Although an official announcement has yet to be made, a few more tidbits about NBA Live 19 have been revealed. The information comes courtesy of Shacknews – who have posted an extended preview of the game complete with raw gameplay footage – and influencers including Will OS and NBA Live Girl. A few other gameplay videos, and videos discussing details that have leaked, have also been posted.

It seems that we’ll be able to create our own custom courts in The One this year, in a manner very similar to the hometown blacktop in NBA Street Homecourt, as well as the custom courts in NBA 2K’s MyTEAM and 2K Pro-Am modes. More details are no doubt forthcoming in an official announcement and preview. Speaking of courts, the video from Shacknews also provides us with as glimpse of the custom Joel Embiid court, which was listed as one of the pre-order bonuses.

The video also confirms that quarters have been added to games in The Streets, which were previously all played under the “First to 21” win condition. In addition to uncut gameplay, it also provides an overview (and naturally, spoilers) of The Rise, the story that provides the backdrop to The One in NBA Live 19. The hour long video runs from the beginning of the story at Quai 54, through the Draft Combine and concluding at the NBA Draft itself.

Also of interest, Sports Gamers Online recently had a chance to interview NBA Live 19 Creative Director, Connor Dougan. Connor was actually asked about a PC version of NBA Live, and while he confirmed it isn’t happening this year, he expressed his support for the idea, even mentioning modding. It was cool to hear, so be sure to check out the interview for his full comments!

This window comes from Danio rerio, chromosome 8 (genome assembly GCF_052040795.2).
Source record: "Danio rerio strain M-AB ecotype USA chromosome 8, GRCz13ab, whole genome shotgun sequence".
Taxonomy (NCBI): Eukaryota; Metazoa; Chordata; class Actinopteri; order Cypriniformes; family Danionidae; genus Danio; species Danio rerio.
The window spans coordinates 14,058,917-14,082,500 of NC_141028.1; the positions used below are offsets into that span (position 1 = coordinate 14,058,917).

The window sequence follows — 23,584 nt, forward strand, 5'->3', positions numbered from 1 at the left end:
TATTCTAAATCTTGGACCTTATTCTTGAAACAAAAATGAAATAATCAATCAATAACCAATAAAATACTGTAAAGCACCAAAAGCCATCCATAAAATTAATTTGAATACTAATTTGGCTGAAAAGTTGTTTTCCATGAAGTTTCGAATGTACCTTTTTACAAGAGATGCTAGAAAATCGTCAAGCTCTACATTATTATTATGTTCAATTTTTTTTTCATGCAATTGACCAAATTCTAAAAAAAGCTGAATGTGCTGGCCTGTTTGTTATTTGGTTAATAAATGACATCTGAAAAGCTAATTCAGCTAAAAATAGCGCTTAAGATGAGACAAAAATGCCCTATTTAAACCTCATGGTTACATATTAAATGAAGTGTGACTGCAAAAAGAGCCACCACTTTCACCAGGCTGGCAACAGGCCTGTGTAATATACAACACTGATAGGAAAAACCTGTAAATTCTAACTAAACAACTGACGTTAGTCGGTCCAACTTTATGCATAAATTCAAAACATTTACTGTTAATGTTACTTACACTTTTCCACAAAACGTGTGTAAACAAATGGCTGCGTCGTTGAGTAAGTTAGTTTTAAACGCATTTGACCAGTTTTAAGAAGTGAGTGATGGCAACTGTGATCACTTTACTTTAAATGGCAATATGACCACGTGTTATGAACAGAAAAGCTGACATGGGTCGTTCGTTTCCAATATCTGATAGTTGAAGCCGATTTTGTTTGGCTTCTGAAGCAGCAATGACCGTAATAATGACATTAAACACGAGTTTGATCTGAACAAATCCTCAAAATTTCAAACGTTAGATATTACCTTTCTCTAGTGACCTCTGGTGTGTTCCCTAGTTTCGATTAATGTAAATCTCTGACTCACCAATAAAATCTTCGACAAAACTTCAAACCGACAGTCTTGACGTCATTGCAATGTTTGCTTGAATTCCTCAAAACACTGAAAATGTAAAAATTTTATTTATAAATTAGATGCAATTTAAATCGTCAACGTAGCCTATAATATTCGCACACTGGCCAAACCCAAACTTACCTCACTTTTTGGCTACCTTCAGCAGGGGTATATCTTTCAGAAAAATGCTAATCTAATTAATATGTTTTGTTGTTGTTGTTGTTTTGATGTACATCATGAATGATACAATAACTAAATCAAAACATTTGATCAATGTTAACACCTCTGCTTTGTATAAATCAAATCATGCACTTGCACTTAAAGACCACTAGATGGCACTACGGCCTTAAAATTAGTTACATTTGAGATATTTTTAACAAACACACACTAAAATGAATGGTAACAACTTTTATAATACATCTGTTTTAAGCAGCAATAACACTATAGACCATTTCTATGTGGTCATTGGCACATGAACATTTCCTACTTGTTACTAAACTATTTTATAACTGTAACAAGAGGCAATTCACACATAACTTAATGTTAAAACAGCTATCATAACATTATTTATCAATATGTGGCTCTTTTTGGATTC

With NBA Live 19 just six weeks away, more information should hopefully be coming through fairly steadily. We’ll certainly try to stay on top of the news, but for now, check out some of the videos below, and feel free to leave a comment with your thoughts. As always, we also invite you to join in the discussion here in the NLSC Forum.

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NLSC Podcast – Episode #253

NLSC Podcast Logo

Episode #253 of the NLSC Podcast is out now! Join Arcane and I as we react to the gameplay videos, impressions, and other tidbits of information about NBA Live 19 that have come out of EA Play 2018. We also touch on a rumour that’s making the rounds, and once again discuss some of our hopes for this year’s game from EA Sports.

On this week’s show…

  • Following EA Play 2018, the attendees have been sharing raw gameplay videos. They’ve provided us with an extended work-in-progress look at NBA Live 19, as have a few screenshots.
  • Although we’re not expecting to see too many deep dive developer blogs just yet, the devs at EA Play managed to drop some more tidbits through interviews with content creators.
  • Rumours are swirling of a PC release for NBA Live 19. We’d love to believe it, but given the listing on the official website, we’re not getting our hopes up just yet.
  • The developer blog regarding Franchise mode in Madden 19 has us feeling a little envious. We wrap up Episode #253 of the NLSC Podcast by reiterating a few thoughts on what we’d like to see in NBA Live 19.

Click Play to listen to the show!

Have some thoughts on the latest episode? Got a mailbag question or topic suggestion for the next show? Sound off in the comments section below, or join in the discussion here in the Forum! For more information on the NLSC Podcast including episode guides, check out this page in our Wiki.